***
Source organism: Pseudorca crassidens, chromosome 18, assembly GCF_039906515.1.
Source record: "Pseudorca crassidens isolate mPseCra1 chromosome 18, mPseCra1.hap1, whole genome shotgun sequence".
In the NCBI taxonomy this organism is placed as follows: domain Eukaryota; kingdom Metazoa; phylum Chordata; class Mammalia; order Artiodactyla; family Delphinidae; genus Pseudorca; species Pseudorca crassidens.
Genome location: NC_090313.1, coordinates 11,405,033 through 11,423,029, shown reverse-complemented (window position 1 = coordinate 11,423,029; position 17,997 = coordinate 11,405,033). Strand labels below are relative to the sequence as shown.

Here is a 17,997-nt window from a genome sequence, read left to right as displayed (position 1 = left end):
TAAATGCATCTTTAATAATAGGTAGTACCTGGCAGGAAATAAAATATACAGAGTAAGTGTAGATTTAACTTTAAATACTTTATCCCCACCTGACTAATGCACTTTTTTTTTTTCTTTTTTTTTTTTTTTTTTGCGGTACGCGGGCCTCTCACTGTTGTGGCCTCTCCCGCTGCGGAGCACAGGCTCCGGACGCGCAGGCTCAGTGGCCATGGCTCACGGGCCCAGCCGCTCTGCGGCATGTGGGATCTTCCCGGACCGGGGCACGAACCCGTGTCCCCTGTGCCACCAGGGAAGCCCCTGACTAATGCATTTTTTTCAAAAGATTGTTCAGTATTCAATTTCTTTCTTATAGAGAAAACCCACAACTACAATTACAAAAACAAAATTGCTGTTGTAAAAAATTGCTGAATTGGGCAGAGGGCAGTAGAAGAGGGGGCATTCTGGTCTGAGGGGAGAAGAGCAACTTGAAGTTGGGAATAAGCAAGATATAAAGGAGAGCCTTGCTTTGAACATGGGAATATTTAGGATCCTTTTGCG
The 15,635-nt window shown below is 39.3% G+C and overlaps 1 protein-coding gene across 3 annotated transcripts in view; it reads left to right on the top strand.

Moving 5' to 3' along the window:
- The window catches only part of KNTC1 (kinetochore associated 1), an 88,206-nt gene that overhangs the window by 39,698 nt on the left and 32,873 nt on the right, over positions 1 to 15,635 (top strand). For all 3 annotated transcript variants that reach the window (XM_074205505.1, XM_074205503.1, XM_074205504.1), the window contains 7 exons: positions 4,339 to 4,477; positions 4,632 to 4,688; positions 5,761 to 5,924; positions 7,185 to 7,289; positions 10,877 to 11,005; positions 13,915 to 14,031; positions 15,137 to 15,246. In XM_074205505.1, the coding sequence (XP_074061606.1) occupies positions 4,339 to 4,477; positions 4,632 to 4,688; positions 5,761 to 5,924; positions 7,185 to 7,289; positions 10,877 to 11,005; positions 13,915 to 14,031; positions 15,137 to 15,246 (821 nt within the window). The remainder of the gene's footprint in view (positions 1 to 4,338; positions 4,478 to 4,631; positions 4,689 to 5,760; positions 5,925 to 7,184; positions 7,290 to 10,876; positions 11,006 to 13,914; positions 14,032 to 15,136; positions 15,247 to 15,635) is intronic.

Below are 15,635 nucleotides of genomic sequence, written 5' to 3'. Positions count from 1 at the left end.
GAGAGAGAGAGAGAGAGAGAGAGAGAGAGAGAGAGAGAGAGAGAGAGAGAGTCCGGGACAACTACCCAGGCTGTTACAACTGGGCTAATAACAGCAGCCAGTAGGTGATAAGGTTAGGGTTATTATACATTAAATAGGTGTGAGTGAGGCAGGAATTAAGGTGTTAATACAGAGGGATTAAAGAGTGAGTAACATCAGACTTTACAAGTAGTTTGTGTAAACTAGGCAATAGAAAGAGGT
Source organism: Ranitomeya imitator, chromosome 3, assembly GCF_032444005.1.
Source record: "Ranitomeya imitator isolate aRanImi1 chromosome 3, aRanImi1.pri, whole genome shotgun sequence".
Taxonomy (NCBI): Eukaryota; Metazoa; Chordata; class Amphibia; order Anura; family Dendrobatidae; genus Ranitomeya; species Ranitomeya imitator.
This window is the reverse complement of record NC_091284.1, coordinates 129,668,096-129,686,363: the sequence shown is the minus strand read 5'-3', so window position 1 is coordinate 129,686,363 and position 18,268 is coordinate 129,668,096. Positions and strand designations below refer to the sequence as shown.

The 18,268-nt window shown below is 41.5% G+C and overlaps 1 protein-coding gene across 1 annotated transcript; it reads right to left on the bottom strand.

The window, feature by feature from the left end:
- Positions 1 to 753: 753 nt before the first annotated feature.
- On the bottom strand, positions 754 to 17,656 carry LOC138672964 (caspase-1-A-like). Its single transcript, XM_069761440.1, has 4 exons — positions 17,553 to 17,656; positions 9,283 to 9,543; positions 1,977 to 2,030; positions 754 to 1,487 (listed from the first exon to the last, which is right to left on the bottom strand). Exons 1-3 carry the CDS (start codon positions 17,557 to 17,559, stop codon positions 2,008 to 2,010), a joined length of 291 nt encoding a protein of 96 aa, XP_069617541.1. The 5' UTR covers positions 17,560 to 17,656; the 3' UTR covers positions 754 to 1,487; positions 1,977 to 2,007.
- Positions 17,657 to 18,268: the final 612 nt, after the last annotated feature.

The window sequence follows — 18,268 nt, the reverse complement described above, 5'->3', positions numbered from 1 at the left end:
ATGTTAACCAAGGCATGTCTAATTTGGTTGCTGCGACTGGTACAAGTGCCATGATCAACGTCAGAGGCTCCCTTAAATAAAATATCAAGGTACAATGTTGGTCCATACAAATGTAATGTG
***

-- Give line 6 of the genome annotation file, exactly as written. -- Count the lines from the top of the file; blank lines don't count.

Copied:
TAAATGCATCTTTAATAATAGGTAGTACCTGGCAGGAAATAAAATATACAGAGTAAGTGTAGATTTAACTTTAAATACTTTATCCCCACCTGACTAATGCACTTTTTTTTTTTCTTTTTTTTTTTTTTTTTTGCGGTACGCGGGCCTCTCACTGTTGTGGCCTCTCCCGCTGCGGAGCACAGGCTCCGGACGCGCAGGCTCAGTGGCCATGGCTCACGGGCCCAGCCGCTCTGCGGCATGTGGGATCTTCCCGGACCGGGGCACGAACCCGTGTCCCCTGTGCCACCAGGGAAGCCCCTGACTAATGCATTTTTTTCAAAAGATTGTTCAGTATTCAATTTCTTTCTTATAGAGAAAACCCACAACTACAATTACAAAAACAAAATTGCTGTTGTAAAAAATTGCTGAATTGGGCAGAGGGCAGTAGAAGAGGGGGCATTCTGGTCTGAGGGGAGAAGAGCAACTTGAAGTTGGGAATAAGCAAGATATAAAGGAGAGCCTTGCTTTGAACATGGGAATATTTAGGATCCTTTTGCG